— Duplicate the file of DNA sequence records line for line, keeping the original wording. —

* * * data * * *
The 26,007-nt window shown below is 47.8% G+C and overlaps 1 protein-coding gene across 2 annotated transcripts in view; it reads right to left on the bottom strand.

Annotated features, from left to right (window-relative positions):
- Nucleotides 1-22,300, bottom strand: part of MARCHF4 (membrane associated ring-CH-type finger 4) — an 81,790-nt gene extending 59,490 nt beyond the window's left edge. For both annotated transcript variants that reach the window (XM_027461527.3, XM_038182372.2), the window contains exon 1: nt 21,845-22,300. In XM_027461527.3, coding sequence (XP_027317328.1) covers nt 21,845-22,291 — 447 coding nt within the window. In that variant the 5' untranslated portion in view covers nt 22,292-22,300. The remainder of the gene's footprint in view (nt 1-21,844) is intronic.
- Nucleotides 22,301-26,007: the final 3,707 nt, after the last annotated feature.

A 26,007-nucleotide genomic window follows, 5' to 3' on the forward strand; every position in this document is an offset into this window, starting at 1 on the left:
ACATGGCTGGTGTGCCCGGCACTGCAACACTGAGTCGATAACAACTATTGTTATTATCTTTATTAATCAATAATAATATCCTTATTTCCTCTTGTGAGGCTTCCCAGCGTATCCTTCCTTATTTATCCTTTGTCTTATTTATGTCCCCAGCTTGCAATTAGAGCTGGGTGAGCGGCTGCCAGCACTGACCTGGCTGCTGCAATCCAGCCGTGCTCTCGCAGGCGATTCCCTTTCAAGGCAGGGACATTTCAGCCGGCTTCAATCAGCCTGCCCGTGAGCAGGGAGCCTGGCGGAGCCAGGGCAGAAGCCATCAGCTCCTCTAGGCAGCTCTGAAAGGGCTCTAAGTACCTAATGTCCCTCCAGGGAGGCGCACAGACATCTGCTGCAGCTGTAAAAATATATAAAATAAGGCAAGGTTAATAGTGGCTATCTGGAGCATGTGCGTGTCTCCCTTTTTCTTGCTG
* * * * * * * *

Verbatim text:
The 26,007-nt window shown below is 47.8% G+C and overlaps 1 protein-coding gene across 2 annotated transcripts in view; it reads right to left on the bottom strand.

Annotated features, from left to right (window-relative positions):
- Nucleotides 1-22,300, bottom strand: part of MARCHF4 (membrane associated ring-CH-type finger 4) — an 81,790-nt gene extending 59,490 nt beyond the window's left edge. For both annotated transcript variants that reach the window (XM_027461527.3, XM_038182372.2), the window contains exon 1: nt 21,845-22,300. In XM_027461527.3, coding sequence (XP_027317328.1) covers nt 21,845-22,291 — 447 coding nt within the window. In that variant the 5' untranslated portion in view covers nt 22,292-22,300. The remainder of the gene's footprint in view (nt 1-21,844) is intronic.
- Nucleotides 22,301-26,007: the final 3,707 nt, after the last annotated feature.

A 26,007-nucleotide genomic window follows, 5' to 3' on the forward strand; every position in this document is an offset into this window, starting at 1 on the left:
ACATGGCTGGTGTGCCCGGCACTGCAACACTGAGTCGATAACAACTATTGTTATTATCTTTATTAATCAATAATAATATCCTTATTTCCTCTTGTGAGGCTTCCCAGCGTATCCTTCCTTATTTATCCTTTGTCTTATTTATGTCCCCAGCTTGCAATTAGAGCTGGGTGAGCGGCTGCCAGCACTGACCTGGCTGCTGCAATCCAGCCGTGCTCTCGCAGGCGATTCCCTTTCAAGGCAGGGACATTTCAGCCGGCTTCAATCAGCCTGCCCGTGAGCAGGGAGCCTGGCGGAGCCAGGGCAGAAGCCATCAGCTCCTCTAGGCAGCTCTGAAAGGGCTCTAAGTACCTAATGTCCCTCCAGGGAGGCGCACAGACATCTGCTGCAGCTGTAAAAATATATAAAATAAGGCAAGGTTAATAGTGGCTATCTGGAGCATGTGCGTGTCTCCCTTTTTCTTGCTG